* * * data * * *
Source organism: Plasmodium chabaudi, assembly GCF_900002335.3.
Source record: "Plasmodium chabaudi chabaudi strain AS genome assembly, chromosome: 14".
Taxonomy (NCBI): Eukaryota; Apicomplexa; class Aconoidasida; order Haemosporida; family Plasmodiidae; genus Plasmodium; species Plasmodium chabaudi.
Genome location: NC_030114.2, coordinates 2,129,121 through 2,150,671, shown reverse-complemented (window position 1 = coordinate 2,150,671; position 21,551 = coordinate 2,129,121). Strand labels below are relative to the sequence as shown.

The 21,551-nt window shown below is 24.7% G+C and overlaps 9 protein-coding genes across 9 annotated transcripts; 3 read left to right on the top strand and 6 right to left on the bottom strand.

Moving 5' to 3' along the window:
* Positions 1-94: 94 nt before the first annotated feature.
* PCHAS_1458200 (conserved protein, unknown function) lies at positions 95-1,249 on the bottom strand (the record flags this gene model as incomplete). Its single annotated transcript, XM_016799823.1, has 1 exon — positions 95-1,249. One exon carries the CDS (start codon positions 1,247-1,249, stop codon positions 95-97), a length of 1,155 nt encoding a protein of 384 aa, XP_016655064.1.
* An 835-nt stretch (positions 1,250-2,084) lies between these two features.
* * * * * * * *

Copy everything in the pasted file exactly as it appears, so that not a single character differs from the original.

Source organism: Plasmodium chabaudi, assembly GCF_900002335.3.
Source record: "Plasmodium chabaudi chabaudi strain AS genome assembly, chromosome: 14".
Taxonomy (NCBI): Eukaryota; Apicomplexa; class Aconoidasida; order Haemosporida; family Plasmodiidae; genus Plasmodium; species Plasmodium chabaudi.
Genome location: NC_030114.2, coordinates 2,129,121 through 2,150,671, shown reverse-complemented (window position 1 = coordinate 2,150,671; position 21,551 = coordinate 2,129,121). Strand labels below are relative to the sequence as shown.

The 21,551-nt window shown below is 24.7% G+C and overlaps 9 protein-coding genes across 9 annotated transcripts; 3 read left to right on the top strand and 6 right to left on the bottom strand.

Moving 5' to 3' along the window:
* Positions 1-94: 94 nt before the first annotated feature.
* PCHAS_1458200 (conserved protein, unknown function) lies at positions 95-1,249 on the bottom strand (the record flags this gene model as incomplete). Its single annotated transcript, XM_016799823.1, has 1 exon — positions 95-1,249. One exon carries the CDS (start codon positions 1,247-1,249, stop codon positions 95-97), a length of 1,155 nt encoding a protein of 384 aa, XP_016655064.1.
* An 835-nt stretch (positions 1,250-2,084) lies between these two features.